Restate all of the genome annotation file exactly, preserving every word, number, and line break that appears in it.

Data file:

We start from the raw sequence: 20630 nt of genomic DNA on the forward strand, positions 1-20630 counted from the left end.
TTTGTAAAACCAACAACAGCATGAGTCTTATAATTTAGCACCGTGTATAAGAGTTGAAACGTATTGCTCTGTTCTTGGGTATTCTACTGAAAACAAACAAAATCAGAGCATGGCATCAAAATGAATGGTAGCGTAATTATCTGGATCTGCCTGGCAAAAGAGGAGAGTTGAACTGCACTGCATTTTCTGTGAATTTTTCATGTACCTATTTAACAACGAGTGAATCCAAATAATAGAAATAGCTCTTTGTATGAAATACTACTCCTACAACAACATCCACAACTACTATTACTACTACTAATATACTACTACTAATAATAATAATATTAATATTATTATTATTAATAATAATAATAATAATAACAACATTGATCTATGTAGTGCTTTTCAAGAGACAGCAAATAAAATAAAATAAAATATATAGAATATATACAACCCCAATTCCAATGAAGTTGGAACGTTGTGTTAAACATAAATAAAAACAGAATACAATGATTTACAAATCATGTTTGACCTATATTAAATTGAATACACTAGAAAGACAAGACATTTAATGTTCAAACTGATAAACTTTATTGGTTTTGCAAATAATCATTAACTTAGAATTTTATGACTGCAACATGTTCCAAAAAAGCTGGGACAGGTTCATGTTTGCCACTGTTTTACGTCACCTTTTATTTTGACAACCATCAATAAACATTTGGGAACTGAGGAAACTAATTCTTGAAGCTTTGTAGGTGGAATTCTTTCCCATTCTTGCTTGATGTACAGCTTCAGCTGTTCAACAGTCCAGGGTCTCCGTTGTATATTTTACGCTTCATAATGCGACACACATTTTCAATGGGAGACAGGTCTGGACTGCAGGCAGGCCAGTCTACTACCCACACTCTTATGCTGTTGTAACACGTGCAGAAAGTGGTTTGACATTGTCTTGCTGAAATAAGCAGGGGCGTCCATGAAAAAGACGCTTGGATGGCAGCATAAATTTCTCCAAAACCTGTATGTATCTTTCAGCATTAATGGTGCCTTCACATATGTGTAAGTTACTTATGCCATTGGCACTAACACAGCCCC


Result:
We start from the raw sequence: 20630 nt of genomic DNA on the forward strand, positions 1-20630 counted from the left end.
TTTGTAAAACCAACAACAGCATGAGTCTTATAATTTAGCACCGTGTATAAGAGTTGAAACGTATTGCTCTGTTCTTGGGTATTCTACTGAAAACAAACAAAATCAGAGCATGGCATCAAAATGAATGGTAGCGTAATTATCTGGATCTGCCTGGCAAAAGAGGAGAGTTGAACTGCACTGCATTTTCTGTGAATTTTTCATGTACCTATTTAACAACGAGTGAATCCAAATAATAGAAATAGCTCTTTGTATGAAATACTACTCCTACAACAACATCCACAACTACTATTACTACTACTAATATACTACTACTAATAATAATAATATTAATATTATTATTATTAATAATAATAATAATAATAACAACATTGATCTATGTAGTGCTTTTCAAGAGACAGCAAATAAAATAAAATAAAATATATAGAATATATACAACCCCAATTCCAATGAAGTTGGAACGTTGTGTTAAACATAAATAAAAACAGAATACAATGATTTACAAATCATGTTTGACCTATATTAAATTGAATACACTAGAAAGACAAGACATTTAATGTTCAAACTGATAAACTTTATTGGTTTTGCAAATAATCATTAACTTAGAATTTTATGACTGCAACATGTTCCAAAAAAGCTGGGACAGGTTCATGTTTGCCACTGTTTTACGTCACCTTTTATTTTGACAACCATCAATAAACATTTGGGAACTGAGGAAACTAATTCTTGAAGCTTTGTAGGTGGAATTCTTTCCCATTCTTGCTTGATGTACAGCTTCAGCTGTTCAACAGTCCAGGGTCTCCGTTGTATATTTTACGCTTCATAATGCGACACACATTTTCAATGGGAGACAGGTCTGGACTGCAGGCAGGCCAGTCTACTACCCACACTCTTATGCTGTTGTAACACGTGCAGAAAGTGGTTTGACATTGTCTTGCTGAAATAAGCAGGGGCGTCCATGAAAAAGACGCTTGGATGGCAGCATAAATTTCTCCAAAACCTGTATGTATCTTTCAGCATTAATGGTGCCTTCACATATGTGTAAGTTACTTATGCCATTGGCACTAACACAGCCCC